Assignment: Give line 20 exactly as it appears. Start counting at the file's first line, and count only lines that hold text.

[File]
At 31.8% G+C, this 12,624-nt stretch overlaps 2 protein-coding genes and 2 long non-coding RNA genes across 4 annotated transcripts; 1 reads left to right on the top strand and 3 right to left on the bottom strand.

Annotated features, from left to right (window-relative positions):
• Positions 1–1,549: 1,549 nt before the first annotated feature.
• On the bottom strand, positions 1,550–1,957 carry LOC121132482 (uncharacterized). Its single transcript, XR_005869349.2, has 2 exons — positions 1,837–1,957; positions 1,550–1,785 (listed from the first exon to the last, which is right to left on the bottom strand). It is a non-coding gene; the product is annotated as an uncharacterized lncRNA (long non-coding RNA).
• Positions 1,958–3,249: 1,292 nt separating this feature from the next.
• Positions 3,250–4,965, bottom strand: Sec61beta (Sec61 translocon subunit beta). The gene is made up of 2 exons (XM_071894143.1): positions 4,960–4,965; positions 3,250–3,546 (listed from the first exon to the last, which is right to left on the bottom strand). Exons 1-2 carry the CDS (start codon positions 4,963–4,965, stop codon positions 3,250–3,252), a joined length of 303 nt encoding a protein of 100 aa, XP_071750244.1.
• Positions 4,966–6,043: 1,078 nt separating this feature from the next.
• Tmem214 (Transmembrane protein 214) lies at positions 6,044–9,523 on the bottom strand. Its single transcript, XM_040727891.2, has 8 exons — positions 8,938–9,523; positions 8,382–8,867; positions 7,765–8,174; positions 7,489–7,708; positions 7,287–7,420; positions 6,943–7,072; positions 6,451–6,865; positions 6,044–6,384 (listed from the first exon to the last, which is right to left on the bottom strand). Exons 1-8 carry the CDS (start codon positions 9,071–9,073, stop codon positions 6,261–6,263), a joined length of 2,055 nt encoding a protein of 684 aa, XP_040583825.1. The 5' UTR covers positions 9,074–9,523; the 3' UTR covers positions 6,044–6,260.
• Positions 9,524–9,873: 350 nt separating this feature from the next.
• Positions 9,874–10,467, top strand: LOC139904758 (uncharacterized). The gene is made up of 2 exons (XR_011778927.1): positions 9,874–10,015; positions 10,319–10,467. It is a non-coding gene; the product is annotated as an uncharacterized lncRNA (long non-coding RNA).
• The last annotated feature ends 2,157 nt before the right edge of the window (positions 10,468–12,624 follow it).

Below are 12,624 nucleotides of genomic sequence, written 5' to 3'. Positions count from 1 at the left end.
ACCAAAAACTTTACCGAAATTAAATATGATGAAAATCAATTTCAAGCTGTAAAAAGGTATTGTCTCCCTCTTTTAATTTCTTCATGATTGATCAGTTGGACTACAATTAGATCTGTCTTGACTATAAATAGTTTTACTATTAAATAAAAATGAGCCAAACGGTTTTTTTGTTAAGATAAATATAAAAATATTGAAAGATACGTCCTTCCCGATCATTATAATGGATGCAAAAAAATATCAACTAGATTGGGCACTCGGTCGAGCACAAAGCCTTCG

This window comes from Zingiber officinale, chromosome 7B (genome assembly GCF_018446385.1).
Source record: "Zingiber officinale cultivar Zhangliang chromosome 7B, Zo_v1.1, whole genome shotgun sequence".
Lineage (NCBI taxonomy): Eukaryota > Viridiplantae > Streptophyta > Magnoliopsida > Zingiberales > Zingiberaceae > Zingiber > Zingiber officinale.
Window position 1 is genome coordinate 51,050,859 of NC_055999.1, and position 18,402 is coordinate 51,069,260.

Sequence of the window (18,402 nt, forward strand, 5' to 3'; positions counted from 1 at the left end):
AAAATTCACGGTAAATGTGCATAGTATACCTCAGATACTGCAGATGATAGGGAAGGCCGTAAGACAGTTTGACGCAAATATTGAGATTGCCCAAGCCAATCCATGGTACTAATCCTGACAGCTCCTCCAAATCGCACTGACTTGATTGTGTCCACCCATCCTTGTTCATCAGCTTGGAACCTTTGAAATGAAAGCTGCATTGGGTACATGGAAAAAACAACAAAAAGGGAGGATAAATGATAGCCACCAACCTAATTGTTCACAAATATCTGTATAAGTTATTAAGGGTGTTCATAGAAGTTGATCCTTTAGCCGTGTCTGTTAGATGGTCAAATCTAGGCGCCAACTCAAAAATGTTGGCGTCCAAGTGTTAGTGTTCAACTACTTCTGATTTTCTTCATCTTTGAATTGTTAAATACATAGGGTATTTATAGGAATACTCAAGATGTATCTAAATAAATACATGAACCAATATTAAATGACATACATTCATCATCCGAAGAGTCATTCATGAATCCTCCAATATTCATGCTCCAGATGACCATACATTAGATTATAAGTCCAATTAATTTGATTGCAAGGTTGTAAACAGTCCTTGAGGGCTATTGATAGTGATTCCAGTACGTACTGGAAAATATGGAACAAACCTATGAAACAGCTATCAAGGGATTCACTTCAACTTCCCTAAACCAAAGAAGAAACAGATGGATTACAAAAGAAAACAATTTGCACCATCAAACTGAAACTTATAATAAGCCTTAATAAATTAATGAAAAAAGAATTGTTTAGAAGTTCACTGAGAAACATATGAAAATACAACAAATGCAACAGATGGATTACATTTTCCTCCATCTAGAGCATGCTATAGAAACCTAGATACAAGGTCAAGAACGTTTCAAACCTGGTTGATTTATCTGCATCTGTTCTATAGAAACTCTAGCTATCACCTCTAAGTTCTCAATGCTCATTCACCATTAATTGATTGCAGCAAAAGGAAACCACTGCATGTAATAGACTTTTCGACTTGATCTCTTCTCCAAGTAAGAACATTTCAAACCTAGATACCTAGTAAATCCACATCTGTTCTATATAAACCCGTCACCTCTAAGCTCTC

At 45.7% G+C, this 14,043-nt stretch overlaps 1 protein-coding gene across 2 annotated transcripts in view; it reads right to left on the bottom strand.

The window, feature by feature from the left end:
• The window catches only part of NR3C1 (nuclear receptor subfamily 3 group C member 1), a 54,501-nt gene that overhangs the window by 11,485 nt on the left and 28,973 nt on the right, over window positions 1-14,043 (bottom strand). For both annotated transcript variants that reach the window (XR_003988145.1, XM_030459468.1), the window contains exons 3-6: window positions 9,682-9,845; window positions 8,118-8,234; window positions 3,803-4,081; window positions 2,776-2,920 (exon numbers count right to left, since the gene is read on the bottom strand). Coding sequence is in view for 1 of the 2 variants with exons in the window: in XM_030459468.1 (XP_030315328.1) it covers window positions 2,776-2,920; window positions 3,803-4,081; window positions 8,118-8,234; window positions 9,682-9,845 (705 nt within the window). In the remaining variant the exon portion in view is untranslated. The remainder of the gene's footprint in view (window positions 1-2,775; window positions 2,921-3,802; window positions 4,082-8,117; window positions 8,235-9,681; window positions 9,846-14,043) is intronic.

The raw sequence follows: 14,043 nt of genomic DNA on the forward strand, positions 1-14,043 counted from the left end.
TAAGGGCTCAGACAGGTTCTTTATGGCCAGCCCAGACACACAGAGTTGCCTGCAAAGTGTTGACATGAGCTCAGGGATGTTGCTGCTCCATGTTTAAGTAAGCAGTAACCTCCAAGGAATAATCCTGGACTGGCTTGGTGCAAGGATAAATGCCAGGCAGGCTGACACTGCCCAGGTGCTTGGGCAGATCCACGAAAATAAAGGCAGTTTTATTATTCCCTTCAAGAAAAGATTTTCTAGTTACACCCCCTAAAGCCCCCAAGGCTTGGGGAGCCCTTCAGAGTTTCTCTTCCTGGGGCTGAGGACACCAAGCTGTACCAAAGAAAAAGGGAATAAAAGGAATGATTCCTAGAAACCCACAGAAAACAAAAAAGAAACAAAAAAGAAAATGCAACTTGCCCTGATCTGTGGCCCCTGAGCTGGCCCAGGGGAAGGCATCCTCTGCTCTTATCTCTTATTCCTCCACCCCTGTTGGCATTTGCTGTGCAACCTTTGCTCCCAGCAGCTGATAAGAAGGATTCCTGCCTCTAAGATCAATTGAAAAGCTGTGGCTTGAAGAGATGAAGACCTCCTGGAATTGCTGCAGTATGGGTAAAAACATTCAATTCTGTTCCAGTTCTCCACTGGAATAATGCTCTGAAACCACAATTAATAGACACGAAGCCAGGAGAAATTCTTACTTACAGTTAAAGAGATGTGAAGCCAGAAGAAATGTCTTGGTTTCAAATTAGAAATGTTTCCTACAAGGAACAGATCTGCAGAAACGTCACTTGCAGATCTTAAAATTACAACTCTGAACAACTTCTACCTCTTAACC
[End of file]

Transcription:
At 45.7% G+C, this 14,043-nt stretch overlaps 1 protein-coding gene across 2 annotated transcripts in view; it reads right to left on the bottom strand.